Investigators additionally noted that boys were up to 53% more likely to be hospitalized than girls for RSV across all years studied, though no other demographic disparities were significantly distinct.

The findings align with sentiments regarding the recent burden of RSV in younger children expressed by experts to Contempory Pediatrics. In one such conversation with editor in chief Tina Tan, MD, FAAP, FIDSA, FPIDS, the Feinberg School of Medicine professor of pediatrics said even 2023 was privy to “several surges” of pediatric RSV outbreaks that were abnormal in nature.

“RSV normally occurs between October and March here in the United States, and for reasons that are still not understood, we actually had several surges last year—with one surge actually occurring during the summer,” Tan told Contemporary Pediatrics. “But it was the fall surge which started earlier that really was incredible, because we also were having surges of influenza as well as COVID, and what that ended up doing was it overwhelmed the pediatric health care system so that there really were few to no hospital beds that were available at any given time.”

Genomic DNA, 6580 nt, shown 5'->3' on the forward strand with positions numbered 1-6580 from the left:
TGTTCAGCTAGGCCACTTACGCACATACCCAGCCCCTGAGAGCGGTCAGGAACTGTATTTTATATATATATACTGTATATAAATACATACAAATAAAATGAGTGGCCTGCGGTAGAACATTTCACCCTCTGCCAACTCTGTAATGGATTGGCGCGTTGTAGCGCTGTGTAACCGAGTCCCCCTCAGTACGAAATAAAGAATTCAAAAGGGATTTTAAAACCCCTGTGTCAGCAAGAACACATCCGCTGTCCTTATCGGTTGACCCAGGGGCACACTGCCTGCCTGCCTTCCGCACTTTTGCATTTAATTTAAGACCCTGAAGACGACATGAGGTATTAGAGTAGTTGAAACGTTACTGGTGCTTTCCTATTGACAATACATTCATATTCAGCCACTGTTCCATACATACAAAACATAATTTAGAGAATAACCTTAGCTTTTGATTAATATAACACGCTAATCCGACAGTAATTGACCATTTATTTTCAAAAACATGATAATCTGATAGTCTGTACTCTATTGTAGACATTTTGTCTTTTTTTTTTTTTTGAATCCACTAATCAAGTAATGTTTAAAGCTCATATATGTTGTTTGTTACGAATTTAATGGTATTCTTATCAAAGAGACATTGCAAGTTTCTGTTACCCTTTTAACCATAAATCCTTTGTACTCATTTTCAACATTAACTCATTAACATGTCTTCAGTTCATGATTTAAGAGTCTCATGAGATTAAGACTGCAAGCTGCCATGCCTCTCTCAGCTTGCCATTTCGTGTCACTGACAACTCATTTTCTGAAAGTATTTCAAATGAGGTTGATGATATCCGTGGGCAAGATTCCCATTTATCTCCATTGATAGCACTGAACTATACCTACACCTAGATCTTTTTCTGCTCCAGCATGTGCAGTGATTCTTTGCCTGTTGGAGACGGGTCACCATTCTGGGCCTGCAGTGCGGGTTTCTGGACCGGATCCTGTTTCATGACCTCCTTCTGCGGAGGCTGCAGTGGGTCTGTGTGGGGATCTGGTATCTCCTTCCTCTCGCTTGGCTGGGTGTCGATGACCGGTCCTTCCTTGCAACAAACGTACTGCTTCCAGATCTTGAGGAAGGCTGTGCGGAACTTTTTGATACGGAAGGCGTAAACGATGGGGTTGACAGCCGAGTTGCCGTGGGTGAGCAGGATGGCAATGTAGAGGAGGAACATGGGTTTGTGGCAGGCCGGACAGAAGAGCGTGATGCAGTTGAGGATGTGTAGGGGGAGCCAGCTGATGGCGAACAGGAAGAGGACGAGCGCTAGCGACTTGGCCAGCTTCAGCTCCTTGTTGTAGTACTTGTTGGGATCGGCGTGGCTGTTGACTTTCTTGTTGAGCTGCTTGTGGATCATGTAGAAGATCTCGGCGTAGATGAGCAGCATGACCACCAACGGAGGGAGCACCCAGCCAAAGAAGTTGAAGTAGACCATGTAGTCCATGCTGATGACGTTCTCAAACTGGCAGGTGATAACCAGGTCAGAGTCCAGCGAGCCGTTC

Indeed, Suss and Simões concluded their cohort analysis showed an increased burden of pediatric RSV and non-RSV bronchiolitis among hospital settings in 2021—and a nearly doubled burden just the next year.

“Older children had absolute increases in (health care resource utilization) and disease severity, regardless of increases in testing in that population,” they wrote. “This finding has implications for newly available prevention strategies (eg, monoclonal antibodies), for which older children are not currently eligible.”


  1. Suss RJ, Simões EAF. Respiratory Syncytial Virus Hospital-Based Burden of Disease in Children Younger Than 5 Years, 2015-2022. JAMA Netw Open. 2024;7(4):e247125. doi:10.1001/jamanetworkopen.2024.7125
  2. Fitch J. Reviewing the 2023 RSV season and an outlook on 2024. Contemporary Pediatrics. Published January 2, 2024.